The gaper clams live in the shadows of giants

Eyes Under Puget Sound - Critter of the Month

Photo collage of hands holding large brown-and-white clams with leathery brown siphons extended.

Nope – it’s not a geoduck. Both of these are gaper/horse clams. Left: Photo by Dana Brown, flickr; Right: Photo by Dave Cowles, wallawalla.edu.

Nothing says “summer” like digging for steamer clams in Puget Sound. But the Pacific Northwest is known for its B.O.U.S.s (Bivalves Of Unusual Size), and if you dig deep enough, you may unearth a monster instead of a manila.

Classification text reads, Kingdom Animalia, Phylum Mollusca, Class Bivalvia, Order Venerida, Family Mactridae, Genus/Species Tresus capax

The gaper clams (a.k.a. horse clams) are one such behemoth. Instead of being viewed as a prize, however, they are often met with disappointment. Geoduck hunters, don’t despair — the humble gaper is a treasure in its own right.

Mind the gape

The quality of gaper clams might be up for debate, but no one can dispute the quantity. A gaper’s oval-shaped, chalky-white shell can grow to a length of about eight inches (about the same as a geoduck). Two species of gapers occur in Puget Sound: the fat gaper or Alaskan gaper (Tresus capax), and the less-common Pacific gaper (T. nuttallii), which has a narrower shell. Both species have a wide gape at one end of their shells to accommodate large tube-like siphons, used for water exchange.

Three empty white clam shells laid out in a row on a concrete salb, comparing the shapes.

Photo by Oregon Dept of Fish and Wildlife

 

Burial grounds

The siphons of gaper clams and geoducks are too large to be completely pulled inside their shells, so both must bury themselves deeply to avoid being chomped by predators like Dungeness crabs, moon snails, sea stars, and gulls.

Gaper clams aren’t as strong diggers as their “better-at-everything” cousins the geoducks, but individuals can still be found up to four feet deep, with a typical burial depth of 12-16 inches (about the same depth as butter and littleneck clams). They prefer intertidal or shallow subtidal mud or sand in protected bays, but you can sometimes find them on the outer coast.

Photo collage and ID guide for the gaper clam, geoduck, and piddock clam, based on just the tips of the siphons.

You might see these bivalve siphons at low tide on Puget Sound beaches. Photos by Minette Layne, Wikimedia (top); Alaska Dept of Fish and Game (middle); and pfly, flickr (bottom).  

Pro (siphon) tip

Gapers and geoducks share another similarity: their two siphons are fused together into a “neck” that protrudes out of the sediment (the tips of which occasionally squirt unsuspecting passers-by with water at low tide). If you look closely at the siphon tips, you can tell gapers, geoducks, and other large clams apart… no digging required!

A gaper clam’s siphon is like a giant set of straws, one for sucking in water at high tide to filter for plankton and other food bits, and the other to pump the unwanted stuff out. Large, open siphons also mean easy access for unwelcome guests, including at least three different species of pea crabs, which live inside the gaper clam’s tissues.

You’re HOW many annuli old?!

While not as long-lived as geoducks, gapers still have an impressive lifespan of 29 years, maturing at age three to five. Each year, the clam lays down a growth ring called an annulus on its chondrophore, a cavity near the hinge of its shell. The gaper clam’s distinct, thick chondrophore is recognizable long after the rest of the shell has been tumbled away by beach surf. Simply count the rings, and now you, too, are a gaper clam aging expert, sure to impress all your friends at parties!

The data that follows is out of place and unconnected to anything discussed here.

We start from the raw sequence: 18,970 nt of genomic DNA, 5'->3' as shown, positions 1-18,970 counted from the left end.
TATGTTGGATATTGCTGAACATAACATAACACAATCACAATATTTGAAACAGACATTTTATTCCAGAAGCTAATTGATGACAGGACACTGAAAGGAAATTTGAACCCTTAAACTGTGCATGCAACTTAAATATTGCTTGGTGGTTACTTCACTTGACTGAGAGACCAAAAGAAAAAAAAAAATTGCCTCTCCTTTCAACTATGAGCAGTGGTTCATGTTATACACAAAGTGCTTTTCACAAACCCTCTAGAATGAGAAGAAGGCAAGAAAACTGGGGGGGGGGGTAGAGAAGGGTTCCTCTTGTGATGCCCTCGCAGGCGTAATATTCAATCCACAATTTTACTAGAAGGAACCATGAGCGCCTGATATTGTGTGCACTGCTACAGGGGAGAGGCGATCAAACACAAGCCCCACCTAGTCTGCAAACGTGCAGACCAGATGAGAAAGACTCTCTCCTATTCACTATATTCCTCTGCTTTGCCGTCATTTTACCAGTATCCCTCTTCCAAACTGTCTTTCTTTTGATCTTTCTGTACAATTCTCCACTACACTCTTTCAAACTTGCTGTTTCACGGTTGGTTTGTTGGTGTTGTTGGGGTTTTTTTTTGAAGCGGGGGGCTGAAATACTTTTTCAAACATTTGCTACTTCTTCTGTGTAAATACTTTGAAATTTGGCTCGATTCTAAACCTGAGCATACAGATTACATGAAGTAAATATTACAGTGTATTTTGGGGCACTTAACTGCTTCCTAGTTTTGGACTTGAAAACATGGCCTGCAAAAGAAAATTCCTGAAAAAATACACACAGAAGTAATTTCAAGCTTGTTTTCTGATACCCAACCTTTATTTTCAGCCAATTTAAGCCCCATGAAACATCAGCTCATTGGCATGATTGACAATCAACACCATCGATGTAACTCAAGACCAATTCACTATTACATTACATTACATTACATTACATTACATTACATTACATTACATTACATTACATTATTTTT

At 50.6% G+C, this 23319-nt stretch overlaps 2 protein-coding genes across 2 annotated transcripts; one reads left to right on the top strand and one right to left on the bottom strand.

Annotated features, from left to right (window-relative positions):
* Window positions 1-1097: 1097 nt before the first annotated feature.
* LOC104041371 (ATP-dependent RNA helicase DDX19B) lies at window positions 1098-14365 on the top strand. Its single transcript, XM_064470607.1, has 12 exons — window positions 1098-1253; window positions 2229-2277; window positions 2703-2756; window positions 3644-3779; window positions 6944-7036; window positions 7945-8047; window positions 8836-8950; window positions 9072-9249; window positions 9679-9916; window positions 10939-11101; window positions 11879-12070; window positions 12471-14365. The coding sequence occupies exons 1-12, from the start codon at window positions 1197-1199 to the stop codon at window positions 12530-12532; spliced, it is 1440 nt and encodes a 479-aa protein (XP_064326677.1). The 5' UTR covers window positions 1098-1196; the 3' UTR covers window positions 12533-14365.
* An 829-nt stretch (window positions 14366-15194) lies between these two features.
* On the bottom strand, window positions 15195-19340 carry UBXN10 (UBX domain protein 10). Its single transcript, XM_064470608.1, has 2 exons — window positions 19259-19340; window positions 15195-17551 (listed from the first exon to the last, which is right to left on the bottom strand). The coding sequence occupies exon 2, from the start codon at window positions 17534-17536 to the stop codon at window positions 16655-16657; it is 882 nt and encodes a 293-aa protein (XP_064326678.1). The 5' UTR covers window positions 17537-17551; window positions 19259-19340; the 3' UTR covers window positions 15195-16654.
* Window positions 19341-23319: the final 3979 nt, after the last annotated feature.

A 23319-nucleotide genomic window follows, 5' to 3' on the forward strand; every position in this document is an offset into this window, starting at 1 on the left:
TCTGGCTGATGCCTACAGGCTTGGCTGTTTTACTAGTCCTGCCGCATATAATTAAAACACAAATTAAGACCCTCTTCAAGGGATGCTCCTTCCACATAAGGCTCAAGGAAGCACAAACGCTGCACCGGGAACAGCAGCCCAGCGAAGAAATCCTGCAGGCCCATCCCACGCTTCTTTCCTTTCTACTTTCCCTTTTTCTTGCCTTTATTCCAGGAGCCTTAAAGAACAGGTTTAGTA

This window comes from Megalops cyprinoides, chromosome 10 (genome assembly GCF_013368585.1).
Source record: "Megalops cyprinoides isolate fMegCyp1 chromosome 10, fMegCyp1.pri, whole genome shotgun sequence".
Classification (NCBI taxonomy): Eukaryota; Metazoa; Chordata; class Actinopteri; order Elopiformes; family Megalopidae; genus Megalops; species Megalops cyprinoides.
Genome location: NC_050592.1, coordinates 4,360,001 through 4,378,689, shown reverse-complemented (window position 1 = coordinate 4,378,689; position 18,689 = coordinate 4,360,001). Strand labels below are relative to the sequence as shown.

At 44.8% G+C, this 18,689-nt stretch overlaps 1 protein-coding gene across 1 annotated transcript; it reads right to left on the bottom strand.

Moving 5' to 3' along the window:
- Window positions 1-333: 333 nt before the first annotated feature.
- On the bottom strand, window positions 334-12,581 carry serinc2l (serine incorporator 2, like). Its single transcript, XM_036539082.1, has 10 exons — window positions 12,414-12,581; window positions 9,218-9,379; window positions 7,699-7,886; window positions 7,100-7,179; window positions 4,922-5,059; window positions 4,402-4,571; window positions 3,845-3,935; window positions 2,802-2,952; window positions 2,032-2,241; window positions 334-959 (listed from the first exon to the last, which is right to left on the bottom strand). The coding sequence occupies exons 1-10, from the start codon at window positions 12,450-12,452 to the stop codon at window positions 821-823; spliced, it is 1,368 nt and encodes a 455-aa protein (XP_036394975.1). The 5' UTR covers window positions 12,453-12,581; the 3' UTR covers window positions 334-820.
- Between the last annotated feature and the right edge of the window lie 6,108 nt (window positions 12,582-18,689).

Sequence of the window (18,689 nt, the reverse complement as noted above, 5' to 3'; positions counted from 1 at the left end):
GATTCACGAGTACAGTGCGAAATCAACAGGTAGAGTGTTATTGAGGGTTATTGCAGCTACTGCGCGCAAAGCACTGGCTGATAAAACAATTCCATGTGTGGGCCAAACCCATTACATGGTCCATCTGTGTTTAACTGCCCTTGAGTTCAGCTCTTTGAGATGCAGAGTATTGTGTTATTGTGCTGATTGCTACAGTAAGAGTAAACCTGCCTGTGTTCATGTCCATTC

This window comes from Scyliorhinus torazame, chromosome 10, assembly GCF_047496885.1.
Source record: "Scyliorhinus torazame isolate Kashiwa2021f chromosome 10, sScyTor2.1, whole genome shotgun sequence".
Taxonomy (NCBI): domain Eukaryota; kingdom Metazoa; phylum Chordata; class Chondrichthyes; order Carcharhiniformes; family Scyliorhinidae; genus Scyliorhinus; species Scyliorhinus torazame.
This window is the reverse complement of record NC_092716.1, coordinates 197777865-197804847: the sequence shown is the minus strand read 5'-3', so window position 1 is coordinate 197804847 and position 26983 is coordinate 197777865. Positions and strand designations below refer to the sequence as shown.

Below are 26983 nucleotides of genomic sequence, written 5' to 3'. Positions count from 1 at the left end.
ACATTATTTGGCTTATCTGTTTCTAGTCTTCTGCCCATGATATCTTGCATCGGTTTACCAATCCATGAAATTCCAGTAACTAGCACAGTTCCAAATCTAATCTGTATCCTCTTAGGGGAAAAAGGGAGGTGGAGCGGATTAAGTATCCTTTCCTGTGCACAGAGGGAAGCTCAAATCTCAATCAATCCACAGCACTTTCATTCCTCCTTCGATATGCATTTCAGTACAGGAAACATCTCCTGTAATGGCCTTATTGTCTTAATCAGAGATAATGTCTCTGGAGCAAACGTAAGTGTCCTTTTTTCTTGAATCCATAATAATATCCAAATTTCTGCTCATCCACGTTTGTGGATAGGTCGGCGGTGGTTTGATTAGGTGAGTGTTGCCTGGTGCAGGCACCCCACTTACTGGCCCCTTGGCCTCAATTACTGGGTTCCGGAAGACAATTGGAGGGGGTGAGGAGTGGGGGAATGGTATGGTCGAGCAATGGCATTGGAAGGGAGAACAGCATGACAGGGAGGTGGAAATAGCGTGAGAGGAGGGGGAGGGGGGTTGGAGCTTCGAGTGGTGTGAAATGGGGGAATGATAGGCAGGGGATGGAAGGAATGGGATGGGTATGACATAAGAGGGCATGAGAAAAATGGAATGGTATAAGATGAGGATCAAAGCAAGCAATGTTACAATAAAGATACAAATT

Photo collage of an open white clam shell on a black background, and a white shell fragment washed up on a pebbly beach.

Left: A gaper clam hinge shows the deep chondrophore in the middle. Photo by Dave Cowles, wallawalla.edu. Right: A chondrophore is all that remains of a gaper shell. Photo by minustide, flickr.

Can you dig it?

Gaper clams were harvested by early native Americans on the west coast, and they are dug both recreationally and commercially today (more in Oregon than in Washington… don’t ask me what that’s about). Supposedly they are a little tougher and not as delicate in flavor as geoducks, but the word on the street is that they make great fritters or chowder.

That’s a clam shame

Unfortunately, some folks still consider gapers to be “trash clams,” either using them as crab bait or leaving them littered on the beach after clam digs. Adult gapers can’t rebury themselves, and without the pressure of the mud to hold their large valves together, they soon die. Diggers need only place them back into their holes with the siphons pointing up, so they can live to gape another day.

This story wouldn’t be complete without a disclaimer: before you dig for any kind of shellfish, make sure you have the proper permits and that the beach you choose is open and safe for harvest. Happy clamming!

Critter of the Month

A female scientist in hard hat and life jacket works on the back deck of a boat in front of a city skyline

Dany is a benthic taxonomist, a scientist who identifies and counts the sediment-dwelling organisms in our samples as part of our Marine Sediment Monitoring Program. We track the numbers and types of species we see to detect changes over time and understand the health of Puget Sound.

Dany shares her discoveries by bringing us a benthic Critter of the Month. These posts will give you a peek into the life of Puget Sound’s least-known inhabitants. We’ll share details on identification, habitat, life history, and the role each critter plays in the sediment community. Can't get enough benthos? See photos from our Eyes Under Puget Sound collection on Flickr.